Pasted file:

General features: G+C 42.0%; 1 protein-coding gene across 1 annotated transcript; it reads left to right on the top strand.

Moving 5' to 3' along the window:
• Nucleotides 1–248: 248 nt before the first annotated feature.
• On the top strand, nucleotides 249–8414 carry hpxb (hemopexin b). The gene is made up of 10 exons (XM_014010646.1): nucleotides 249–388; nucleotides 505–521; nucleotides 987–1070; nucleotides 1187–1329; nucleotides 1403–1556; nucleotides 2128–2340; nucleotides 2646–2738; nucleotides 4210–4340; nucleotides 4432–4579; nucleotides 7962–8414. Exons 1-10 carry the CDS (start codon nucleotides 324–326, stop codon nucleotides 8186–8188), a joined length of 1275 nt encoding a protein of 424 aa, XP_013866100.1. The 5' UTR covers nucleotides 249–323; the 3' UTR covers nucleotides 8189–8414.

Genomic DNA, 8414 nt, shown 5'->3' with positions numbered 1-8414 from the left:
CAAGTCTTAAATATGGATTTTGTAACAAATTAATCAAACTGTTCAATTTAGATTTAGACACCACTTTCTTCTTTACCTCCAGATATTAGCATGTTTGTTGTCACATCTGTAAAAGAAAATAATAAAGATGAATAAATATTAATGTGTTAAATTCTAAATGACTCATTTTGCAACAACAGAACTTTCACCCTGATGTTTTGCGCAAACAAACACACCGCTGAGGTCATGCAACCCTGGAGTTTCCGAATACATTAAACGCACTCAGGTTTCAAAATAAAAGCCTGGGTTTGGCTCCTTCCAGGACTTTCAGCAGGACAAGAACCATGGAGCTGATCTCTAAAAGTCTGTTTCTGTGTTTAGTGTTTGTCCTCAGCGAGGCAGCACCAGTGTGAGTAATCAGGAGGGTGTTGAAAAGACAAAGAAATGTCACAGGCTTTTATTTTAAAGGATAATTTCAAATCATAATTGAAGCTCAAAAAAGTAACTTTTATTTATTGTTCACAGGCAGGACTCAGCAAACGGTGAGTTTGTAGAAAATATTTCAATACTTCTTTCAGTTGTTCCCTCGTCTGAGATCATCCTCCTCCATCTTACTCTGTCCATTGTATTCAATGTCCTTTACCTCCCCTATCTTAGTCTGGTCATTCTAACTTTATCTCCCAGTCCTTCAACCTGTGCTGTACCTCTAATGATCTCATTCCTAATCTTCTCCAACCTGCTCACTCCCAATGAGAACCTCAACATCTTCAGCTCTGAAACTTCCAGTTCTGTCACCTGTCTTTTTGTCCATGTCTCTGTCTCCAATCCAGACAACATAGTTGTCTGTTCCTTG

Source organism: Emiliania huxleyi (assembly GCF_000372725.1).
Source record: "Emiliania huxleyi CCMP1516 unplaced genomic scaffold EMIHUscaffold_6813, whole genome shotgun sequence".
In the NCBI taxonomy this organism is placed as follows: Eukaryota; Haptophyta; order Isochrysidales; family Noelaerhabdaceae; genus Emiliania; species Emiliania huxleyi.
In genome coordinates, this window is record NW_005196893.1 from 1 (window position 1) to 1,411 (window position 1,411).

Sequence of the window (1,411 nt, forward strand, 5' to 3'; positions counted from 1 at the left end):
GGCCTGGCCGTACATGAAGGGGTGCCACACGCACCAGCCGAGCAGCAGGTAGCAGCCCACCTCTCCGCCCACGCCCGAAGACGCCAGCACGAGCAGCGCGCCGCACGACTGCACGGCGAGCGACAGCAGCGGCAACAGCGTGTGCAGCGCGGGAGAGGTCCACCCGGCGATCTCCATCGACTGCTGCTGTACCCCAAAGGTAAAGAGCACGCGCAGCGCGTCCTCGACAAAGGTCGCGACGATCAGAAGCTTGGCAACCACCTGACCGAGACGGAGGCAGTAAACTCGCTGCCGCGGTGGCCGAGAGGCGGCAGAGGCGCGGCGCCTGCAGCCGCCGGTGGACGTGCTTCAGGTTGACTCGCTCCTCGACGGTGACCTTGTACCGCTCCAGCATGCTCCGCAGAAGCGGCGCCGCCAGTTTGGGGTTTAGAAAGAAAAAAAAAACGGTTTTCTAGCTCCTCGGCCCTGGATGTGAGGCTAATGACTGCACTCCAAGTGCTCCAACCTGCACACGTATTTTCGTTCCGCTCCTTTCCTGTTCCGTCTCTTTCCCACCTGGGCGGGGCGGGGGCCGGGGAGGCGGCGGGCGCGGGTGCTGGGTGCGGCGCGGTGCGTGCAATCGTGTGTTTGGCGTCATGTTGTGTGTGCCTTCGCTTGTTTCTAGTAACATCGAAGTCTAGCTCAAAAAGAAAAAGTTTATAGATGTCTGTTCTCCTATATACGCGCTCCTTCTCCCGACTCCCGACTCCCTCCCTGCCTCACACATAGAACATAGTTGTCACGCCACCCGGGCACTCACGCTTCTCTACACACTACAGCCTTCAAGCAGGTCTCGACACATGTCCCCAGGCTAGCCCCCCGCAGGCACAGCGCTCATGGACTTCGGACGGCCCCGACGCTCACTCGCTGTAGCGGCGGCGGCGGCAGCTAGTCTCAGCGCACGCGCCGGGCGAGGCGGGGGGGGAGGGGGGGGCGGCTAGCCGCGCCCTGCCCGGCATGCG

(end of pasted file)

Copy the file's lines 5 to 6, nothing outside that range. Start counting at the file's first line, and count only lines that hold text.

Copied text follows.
Genomic DNA, 8414 nt, shown 5'->3' with positions numbered 1-8414 from the left:
CAAGTCTTAAATATGGATTTTGTAACAAATTAATCAAACTGTTCAATTTAGATTTAGACACCACTTTCTTCTTTACCTCCAGATATTAGCATGTTTGTTGTCACATCTGTAAAAGAAAATAATAAAGATGAATAAATATTAATGTGTTAAATTCTAAATGACTCATTTTGCAACAACAGAACTTTCACCCTGATGTTTTGCGCAAACAAACACACCGCTGAGGTCATGCAACCCTGGAGTTTCCGAATACATTAAACGCACTCAGGTTTCAAAATAAAAGCCTGGGTTTGGCTCCTTCCAGGACTTTCAGCAGGACAAGAACCATGGAGCTGATCTCTAAAAGTCTGTTTCTGTGTTTAGTGTTTGTCCTCAGCGAGGCAGCACCAGTGTGAGTAATCAGGAGGGTGTTGAAAAGACAAAGAAATGTCACAGGCTTTTATTTTAAAGGATAATTTCAAATCATAATTGAAGCTCAAAAAAGTAACTTTTATTTATTGTTCACAGGCAGGACTCAGCAAACGGTGAGTTTGTAGAAAATATTTCAATACTTCTTTCAGTTGTTCCCTCGTCTGAGATCATCCTCCTCCATCTTACTCTGTCCATTGTATTCAATGTCCTTTACCTCCCCTATCTTAGTCTGGTCATTCTAACTTTATCTCCCAGTCCTTCAACCTGTGCTGTACCTCTAATGATCTCATTCCTAATCTTCTCCAACCTGCTCACTCCCAATGAGAACCTCAACATCTTCAGCTCTGAAACTTCCAGTTCTGTCACCTGTCTTTTTGTCCATGTCTCTGTCTCCAATCCAGACAACATAGTTGTCTGTTCCTTG